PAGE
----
I’m too embarrassed to tell them I want to lose fat… I didn’t want to tell her anything. She would think I was stupid.
– Rebecca from the GRTTWaK Podcast
Both Lena and Rebecca wrote about their weight-loss struggles in a diary at an early age. And both their entries highlight the misinformation they had about weight loss. Rebecca had body image issues all her life and went on to have an eating disorder in university. Imagine if any of us had shared our (mis)beliefs with someone nonjudgmental? Imagine all the time we would have saved and all the energy we could have put toward something we care about?
A stitch in time saves nine
– Thomas Fuller, historian
My first of many turning points happened during my first year at university. I went to the student health center and spoke to a doctor. She matched me up with a psychiatrist who helped me break down misunderstandings about eating and exercise; by then I’d been preoccupied by trying to lose weight for more than 5 years. I’m so thankful I could get that help. It was the start of me understanding what was going on. Then I could make informed decisions and get healthy.
Asking for help at the Student Health Center was the first time I experienced how powerful it is to advocate for yourself.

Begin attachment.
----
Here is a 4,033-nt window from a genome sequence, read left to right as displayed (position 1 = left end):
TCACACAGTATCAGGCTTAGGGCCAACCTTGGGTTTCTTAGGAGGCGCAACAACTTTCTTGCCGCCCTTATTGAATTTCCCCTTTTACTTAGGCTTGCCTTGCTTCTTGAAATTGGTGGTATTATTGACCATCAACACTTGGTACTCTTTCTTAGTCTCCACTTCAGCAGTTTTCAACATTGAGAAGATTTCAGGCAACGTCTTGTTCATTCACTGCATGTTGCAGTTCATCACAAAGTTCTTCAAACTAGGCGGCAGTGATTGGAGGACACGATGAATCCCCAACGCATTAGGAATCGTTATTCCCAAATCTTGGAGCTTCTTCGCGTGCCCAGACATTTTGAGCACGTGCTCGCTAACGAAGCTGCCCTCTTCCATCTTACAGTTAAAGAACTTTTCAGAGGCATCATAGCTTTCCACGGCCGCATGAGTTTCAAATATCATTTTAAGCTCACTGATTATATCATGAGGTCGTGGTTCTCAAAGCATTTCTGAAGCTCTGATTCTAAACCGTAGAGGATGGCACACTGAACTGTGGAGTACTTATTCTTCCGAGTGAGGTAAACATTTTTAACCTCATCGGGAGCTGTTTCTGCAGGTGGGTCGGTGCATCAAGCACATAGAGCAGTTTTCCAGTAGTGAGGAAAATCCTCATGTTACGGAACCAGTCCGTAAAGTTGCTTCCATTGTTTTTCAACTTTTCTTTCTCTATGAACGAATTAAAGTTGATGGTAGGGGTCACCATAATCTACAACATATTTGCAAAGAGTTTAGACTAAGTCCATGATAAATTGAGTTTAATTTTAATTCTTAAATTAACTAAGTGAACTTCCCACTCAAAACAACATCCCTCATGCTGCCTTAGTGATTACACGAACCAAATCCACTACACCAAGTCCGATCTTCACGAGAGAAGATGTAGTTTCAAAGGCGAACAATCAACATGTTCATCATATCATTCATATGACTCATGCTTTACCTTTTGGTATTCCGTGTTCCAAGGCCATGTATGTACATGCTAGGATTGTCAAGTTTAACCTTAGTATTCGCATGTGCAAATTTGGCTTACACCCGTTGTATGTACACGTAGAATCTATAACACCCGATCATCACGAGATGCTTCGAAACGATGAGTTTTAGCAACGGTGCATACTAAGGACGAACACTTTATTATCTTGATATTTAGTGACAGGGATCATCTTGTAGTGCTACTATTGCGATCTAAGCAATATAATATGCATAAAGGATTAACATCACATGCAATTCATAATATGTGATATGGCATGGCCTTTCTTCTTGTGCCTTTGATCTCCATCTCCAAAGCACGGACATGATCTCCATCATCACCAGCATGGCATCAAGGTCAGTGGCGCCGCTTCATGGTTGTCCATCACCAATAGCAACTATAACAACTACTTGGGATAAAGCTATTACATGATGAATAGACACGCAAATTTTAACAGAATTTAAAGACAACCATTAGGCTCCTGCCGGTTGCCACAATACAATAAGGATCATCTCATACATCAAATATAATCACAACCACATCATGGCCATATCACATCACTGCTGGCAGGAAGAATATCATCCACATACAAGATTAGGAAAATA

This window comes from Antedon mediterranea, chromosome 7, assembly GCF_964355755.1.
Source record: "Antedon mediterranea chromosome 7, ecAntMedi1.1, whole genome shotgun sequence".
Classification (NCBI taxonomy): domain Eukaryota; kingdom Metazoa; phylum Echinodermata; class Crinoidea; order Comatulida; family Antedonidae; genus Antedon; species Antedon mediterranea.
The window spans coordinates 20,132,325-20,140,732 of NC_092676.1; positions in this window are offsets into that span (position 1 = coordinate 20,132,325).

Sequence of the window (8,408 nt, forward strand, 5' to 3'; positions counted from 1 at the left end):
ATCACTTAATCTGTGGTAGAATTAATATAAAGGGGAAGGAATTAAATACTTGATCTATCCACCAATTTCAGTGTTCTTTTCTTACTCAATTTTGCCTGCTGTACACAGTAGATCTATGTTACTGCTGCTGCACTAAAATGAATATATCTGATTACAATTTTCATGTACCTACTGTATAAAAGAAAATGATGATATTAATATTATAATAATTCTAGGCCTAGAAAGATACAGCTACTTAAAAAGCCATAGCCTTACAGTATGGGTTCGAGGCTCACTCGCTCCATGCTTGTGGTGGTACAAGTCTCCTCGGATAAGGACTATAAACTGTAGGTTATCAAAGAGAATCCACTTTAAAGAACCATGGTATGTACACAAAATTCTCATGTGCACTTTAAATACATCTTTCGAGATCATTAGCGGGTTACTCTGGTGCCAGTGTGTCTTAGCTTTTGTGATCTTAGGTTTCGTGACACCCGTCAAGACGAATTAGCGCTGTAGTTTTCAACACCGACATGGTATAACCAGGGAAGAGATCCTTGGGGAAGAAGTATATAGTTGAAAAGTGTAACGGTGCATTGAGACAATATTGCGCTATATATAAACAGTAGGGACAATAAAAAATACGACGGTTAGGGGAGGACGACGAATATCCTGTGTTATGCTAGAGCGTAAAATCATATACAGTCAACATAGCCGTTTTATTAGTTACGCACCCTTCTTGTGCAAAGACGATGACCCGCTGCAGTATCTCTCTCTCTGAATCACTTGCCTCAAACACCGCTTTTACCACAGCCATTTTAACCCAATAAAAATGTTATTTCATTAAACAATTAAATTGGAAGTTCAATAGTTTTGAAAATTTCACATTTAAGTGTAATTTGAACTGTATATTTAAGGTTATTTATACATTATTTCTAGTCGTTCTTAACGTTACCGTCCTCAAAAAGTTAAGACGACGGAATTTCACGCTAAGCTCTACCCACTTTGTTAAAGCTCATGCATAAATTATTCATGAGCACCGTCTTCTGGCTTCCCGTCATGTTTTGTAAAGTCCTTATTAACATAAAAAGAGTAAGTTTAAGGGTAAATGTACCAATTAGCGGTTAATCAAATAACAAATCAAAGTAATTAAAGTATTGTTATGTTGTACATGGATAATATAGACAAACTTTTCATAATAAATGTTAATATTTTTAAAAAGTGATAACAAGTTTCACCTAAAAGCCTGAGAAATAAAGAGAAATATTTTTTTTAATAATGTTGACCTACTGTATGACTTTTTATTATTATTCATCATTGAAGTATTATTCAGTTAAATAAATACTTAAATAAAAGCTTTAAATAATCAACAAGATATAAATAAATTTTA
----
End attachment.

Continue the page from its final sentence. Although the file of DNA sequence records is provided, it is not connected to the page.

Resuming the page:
It took about as long to get healthy as I’d been sick. For 5 years (all of high school) I developed a complicated relationship with food and then for 5 years (all of university and teacher’s college) I started talking to different people and getting various pieces of information that helped me unpick all the tangled misinformation I’d collected. It took 10 years again after that to understand what had gone on! When I finally understood I no longer felt ashamed. And that’s when I started writing this blog.
The good news is that if you understand someone else’s journey you can save yourself a lot of time. I never spoke to anyone who had experienced an unhealthy relationship with food, so I didn’t understand a lot of the things I was experiencing. For example, I didn’t know that binging and purging could develop into a coping mechanism for stress. Learning from people’s mistakes speeds up your recovery.
Solution: Advocate for yourself
We need to encourage people to share their experiences.
Pretending everything is ok to protect (or impress) people around you, doesn’t help anybody.
Life is messy. Learning is messy. Becoming the best person you can be is messy. Finding yourself in a difficult situation is part of being human and figuring out who you are.